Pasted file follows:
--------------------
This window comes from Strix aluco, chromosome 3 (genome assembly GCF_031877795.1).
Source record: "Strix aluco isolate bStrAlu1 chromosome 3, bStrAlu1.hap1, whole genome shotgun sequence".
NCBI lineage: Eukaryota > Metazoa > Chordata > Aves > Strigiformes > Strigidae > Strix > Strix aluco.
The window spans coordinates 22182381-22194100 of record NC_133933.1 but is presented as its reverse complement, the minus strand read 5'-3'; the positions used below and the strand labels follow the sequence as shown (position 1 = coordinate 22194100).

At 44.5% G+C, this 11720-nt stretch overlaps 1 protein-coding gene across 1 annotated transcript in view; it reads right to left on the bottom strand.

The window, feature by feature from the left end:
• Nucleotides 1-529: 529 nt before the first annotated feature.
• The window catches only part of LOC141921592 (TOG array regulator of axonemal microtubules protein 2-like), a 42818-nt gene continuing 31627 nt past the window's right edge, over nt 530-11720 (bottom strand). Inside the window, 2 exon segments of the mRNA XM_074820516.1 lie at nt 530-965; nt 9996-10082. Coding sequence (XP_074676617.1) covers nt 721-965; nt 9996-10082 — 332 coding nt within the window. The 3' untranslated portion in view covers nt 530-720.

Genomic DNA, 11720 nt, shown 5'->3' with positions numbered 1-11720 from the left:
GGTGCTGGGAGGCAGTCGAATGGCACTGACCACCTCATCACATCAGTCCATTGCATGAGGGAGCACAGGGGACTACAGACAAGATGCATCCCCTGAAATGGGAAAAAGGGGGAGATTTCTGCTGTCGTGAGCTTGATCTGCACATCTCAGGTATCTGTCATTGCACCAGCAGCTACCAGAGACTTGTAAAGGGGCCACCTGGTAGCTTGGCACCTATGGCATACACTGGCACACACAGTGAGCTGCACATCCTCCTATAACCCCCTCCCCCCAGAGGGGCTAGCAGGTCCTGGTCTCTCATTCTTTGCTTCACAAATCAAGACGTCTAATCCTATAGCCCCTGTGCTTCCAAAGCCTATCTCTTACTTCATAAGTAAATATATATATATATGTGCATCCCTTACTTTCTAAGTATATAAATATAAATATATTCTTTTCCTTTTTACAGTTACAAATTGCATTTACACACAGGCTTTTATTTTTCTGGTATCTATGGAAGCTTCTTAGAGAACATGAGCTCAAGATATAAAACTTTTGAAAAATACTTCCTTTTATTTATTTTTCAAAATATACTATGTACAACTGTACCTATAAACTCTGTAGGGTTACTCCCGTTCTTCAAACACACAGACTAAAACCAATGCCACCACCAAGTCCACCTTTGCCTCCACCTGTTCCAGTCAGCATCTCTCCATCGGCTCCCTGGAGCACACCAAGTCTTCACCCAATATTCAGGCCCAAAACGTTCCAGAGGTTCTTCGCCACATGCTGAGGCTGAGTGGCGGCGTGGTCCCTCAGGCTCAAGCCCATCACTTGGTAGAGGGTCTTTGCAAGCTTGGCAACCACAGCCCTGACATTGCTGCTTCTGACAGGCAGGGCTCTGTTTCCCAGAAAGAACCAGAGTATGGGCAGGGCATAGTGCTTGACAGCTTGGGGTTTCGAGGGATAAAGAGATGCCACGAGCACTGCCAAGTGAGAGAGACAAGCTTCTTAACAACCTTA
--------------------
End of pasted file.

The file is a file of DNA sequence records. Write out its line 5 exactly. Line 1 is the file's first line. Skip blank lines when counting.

At 44.5% G+C, this 11720-nt stretch overlaps 1 protein-coding gene across 1 annotated transcript in view; it reads right to left on the bottom strand.